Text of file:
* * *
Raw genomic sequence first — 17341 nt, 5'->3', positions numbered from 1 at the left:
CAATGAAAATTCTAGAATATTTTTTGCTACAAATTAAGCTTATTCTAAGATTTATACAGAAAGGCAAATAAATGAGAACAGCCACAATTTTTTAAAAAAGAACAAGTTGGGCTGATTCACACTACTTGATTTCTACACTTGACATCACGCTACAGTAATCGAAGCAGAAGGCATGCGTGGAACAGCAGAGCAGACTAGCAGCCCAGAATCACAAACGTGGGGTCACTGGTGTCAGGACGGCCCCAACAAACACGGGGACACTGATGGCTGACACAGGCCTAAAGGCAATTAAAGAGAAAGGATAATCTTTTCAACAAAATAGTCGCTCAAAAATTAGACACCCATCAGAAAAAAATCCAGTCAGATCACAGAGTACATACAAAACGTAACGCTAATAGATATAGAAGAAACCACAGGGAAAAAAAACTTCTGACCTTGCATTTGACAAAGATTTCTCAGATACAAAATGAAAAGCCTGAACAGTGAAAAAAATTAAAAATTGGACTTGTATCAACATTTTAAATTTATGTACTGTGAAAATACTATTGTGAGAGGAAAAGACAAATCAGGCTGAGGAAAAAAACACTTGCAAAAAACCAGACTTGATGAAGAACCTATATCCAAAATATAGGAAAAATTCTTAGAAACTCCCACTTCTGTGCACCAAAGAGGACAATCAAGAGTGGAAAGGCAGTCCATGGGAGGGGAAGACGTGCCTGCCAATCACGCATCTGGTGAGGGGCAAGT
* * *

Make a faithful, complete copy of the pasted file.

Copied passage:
Raw genomic sequence first — 17341 nt, 5'->3', positions numbered from 1 at the left:
CAATGAAAATTCTAGAATATTTTTTGCTACAAATTAAGCTTATTCTAAGATTTATACAGAAAGGCAAATAAATGAGAACAGCCACAATTTTTTAAAAAAGAACAAGTTGGGCTGATTCACACTACTTGATTTCTACACTTGACATCACGCTACAGTAATCGAAGCAGAAGGCATGCGTGGAACAGCAGAGCAGACTAGCAGCCCAGAATCACAAACGTGGGGTCACTGGTGTCAGGACGGCCCCAACAAACACGGGGACACTGATGGCTGACACAGGCCTAAAGGCAATTAAAGAGAAAGGATAATCTTTTCAACAAAATAGTCGCTCAAAAATTAGACACCCATCAGAAAAAAATCCAGTCAGATCACAGAGTACATACAAAACGTAACGCTAATAGATATAGAAGAAACCACAGGGAAAAAAAACTTCTGACCTTGCATTTGACAAAGATTTCTCAGATACAAAATGAAAAGCCTGAACAGTGAAAAAAATTAAAAATTGGACTTGTATCAACATTTTAAATTTATGTACTGTGAAAATACTATTGTGAGAGGAAAAGACAAATCAGGCTGAGGAAAAAAACACTTGCAAAAAACCAGACTTGATGAAGAACCTATATCCAAAATATAGGAAAAATTCTTAGAAACTCCCACTTCTGTGCACCAAAGAGGACAATCAAGAGTGGAAAGGCAGTCCATGGGAGGGGAAGACGTGCCTGCCAATCACGCATCTGGTGAGGGGCAAGT